The globalization of the labor movement, including cross-border alliances among unions and their allies, is changing the way multinationals calculate their labor risk. It is no longer sufficient to view and respond to labor protests in isolation based on where they occur in the world. Rather, companies increasingly must monitor developments on a global level and adopt a globally coordinated labor strategy. The need for a global approach is underscored by the recent global minimum wage campaign.

On September 4, 2014, fast food workers in dozens of cities across the U.S. protested outside restaurants as part of the effort to raise the starting minimum wage to $15 per hour. The protests were the seventh in a series of one-day strikes since November 2012. Earlier this year, on May 15, protests were held in more than 200 cities in over 30 countries. Organized primarily by the Service Employees International Union (SEIU) in the U.S., the campaign went global after the SEIU partnered with the International Union of Food, Agricultural, Hotel, Restaurant, Catering, Tobacco and Allied Workers' Associations (IUF), a federation of 396 trade unions in 126 countries. As a result, demonstrations targeting global companies were not limited to a single location or even city. Rather, protests took place at companies' regional headquarters and operations around the world and spread through social media.

Global Protests Point to a Shift in Labor Risk

The global minimum wage movement underscores a fundamental shift taking place in the scope of the labor risk companies face. Recognizing that national unions are no longer effective to counter global companies and their far-flung supply chains, union leaders are developing a network of relationships and coordinating across borders to advance their agendas. Global union federations such as the IUF and IndustriALL represent millions of workers across supply chains. Instead of organizing workers from the bottom up, labor organizations and activists are exerting pressure from the top down, attacking the company’s reputation and advancing policy positions through the use of corporate campaigns. And they are bringing resources to bear - the SEIU has spent more than $10 million underwriting the fast-food movement.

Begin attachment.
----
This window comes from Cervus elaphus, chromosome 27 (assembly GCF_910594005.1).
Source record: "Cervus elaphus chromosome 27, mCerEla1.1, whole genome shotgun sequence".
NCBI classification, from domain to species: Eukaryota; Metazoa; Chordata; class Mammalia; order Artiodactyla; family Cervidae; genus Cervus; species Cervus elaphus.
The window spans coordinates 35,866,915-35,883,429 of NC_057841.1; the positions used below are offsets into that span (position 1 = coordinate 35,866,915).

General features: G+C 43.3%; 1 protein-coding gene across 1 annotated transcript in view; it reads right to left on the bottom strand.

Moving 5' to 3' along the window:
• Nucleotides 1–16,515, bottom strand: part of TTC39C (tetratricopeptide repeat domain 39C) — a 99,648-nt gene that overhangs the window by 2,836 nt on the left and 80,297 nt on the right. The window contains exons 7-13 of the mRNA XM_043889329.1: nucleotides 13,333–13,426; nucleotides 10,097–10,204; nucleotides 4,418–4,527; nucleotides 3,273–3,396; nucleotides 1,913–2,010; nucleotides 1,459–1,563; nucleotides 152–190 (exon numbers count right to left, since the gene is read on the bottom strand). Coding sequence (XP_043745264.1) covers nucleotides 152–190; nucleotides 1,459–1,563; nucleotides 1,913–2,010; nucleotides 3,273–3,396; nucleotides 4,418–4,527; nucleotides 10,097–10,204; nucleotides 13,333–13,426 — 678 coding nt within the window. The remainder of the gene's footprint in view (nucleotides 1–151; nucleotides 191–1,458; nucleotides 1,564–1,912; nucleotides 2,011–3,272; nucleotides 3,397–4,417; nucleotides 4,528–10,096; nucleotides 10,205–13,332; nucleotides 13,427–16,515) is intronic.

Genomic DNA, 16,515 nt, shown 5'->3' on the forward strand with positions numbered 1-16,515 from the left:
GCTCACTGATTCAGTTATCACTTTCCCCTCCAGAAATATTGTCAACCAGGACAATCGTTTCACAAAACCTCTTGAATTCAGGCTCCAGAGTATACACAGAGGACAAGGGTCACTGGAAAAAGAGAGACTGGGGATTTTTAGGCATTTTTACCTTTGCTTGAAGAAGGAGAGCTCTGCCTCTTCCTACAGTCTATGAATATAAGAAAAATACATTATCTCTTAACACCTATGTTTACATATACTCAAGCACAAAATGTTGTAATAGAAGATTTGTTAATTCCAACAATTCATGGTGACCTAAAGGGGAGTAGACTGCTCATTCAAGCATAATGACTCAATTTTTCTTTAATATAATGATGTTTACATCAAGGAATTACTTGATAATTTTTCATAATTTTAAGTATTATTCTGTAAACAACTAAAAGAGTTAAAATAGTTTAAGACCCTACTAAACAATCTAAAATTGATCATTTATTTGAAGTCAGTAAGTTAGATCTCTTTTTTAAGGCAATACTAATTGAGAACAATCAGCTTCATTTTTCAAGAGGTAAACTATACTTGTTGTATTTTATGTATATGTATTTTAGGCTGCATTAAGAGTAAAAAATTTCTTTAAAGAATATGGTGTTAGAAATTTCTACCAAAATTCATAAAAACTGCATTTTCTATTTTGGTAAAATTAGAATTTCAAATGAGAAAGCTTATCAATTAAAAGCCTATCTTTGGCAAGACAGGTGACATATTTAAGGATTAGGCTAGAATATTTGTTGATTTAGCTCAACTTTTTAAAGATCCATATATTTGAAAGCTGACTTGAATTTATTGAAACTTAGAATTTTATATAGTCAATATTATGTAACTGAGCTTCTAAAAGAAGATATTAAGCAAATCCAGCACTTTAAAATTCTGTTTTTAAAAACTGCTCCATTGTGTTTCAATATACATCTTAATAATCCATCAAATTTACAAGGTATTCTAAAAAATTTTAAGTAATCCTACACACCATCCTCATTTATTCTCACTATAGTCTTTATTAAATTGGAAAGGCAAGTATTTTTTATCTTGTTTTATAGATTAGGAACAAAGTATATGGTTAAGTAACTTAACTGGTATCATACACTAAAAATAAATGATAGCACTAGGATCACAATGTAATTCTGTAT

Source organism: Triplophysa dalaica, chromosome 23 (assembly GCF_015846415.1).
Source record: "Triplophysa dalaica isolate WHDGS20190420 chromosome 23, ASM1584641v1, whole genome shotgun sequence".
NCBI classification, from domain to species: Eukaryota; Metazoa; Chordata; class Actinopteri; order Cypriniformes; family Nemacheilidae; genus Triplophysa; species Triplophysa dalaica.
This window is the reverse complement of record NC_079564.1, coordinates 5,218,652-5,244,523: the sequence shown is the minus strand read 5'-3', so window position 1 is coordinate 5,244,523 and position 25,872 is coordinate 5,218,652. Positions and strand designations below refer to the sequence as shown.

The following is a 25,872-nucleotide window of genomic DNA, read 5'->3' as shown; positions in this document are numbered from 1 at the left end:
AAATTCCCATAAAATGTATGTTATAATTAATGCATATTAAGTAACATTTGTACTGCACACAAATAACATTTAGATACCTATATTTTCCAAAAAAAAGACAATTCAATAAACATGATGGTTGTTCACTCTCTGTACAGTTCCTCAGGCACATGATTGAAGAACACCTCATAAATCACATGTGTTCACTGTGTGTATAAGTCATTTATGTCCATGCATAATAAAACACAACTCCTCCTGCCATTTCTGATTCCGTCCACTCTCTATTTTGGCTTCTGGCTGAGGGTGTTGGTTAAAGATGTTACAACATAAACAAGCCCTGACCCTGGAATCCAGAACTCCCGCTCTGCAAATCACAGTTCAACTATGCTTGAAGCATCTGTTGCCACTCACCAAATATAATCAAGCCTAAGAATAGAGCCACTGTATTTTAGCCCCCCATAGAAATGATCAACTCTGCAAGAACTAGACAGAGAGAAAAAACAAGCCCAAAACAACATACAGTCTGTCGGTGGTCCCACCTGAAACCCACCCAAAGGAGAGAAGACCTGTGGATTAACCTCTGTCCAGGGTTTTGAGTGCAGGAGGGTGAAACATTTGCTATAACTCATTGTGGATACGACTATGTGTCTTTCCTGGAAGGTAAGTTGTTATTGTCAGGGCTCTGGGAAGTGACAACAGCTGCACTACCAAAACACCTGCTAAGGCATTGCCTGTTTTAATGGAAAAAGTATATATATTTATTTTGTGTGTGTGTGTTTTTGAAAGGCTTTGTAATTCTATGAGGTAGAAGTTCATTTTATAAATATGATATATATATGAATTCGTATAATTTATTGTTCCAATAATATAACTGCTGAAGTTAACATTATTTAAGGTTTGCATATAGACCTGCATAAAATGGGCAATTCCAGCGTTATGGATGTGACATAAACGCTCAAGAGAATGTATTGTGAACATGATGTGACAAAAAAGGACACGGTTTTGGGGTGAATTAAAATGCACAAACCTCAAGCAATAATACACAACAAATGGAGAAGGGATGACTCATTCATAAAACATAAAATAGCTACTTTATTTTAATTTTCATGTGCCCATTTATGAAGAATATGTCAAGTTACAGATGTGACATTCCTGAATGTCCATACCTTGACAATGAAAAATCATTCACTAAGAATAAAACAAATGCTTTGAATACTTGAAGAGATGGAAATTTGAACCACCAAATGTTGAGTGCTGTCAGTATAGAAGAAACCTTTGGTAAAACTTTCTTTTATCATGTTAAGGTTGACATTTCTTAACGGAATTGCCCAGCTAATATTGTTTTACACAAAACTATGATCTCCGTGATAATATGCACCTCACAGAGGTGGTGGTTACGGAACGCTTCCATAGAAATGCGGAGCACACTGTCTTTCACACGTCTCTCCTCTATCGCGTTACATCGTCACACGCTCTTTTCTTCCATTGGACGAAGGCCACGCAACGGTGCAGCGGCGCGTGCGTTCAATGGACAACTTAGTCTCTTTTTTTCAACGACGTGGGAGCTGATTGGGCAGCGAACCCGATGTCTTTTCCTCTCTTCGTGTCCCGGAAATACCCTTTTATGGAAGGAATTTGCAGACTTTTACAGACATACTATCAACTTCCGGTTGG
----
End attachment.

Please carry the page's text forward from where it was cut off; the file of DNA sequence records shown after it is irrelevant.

Governments, NGOs and global companies are taking note. In recent annual reports filed with the Securities and Exchange Commission, some companies are identifying campaigns by labor organizations and other activists, including through the use of social media and other mobile communications, as key risks to growth in sales and profits. Campaigns can quickly spread adverse perceptions of an industry, brand, management, and suppliers.

In addition to brand risk, conflicts over wages or other working conditions have the potential to disrupt operations across the extended enterprise. In recent years, countries such as Bangladesh, China and Haiti have all experienced labour unrest, including strikes, street confrontations with police and burned factories. 

Against this backdrop, multinationals should develop strategies to avoid becoming the target of corporate campaigns and action plans in the event they do.

Five Tactics to Minimize Risk

  1. Conduct a risk assessment - Companies should conduct a country-by-country risk assessment, particularly in high risk developing markets. External risk factors to review include: sectarian violence, protests, trade union activity, change in government, NGO activity, and new and proposed legislation. Countries with difficult political climates and a strong union culture are particularly challenging because laws and enforcement priorities can change quickly, heightening the risk of noncompliance. Alongside a country analysis, companies should identify those issues that make them most vulnerable to attack based on the nature of their business and industry.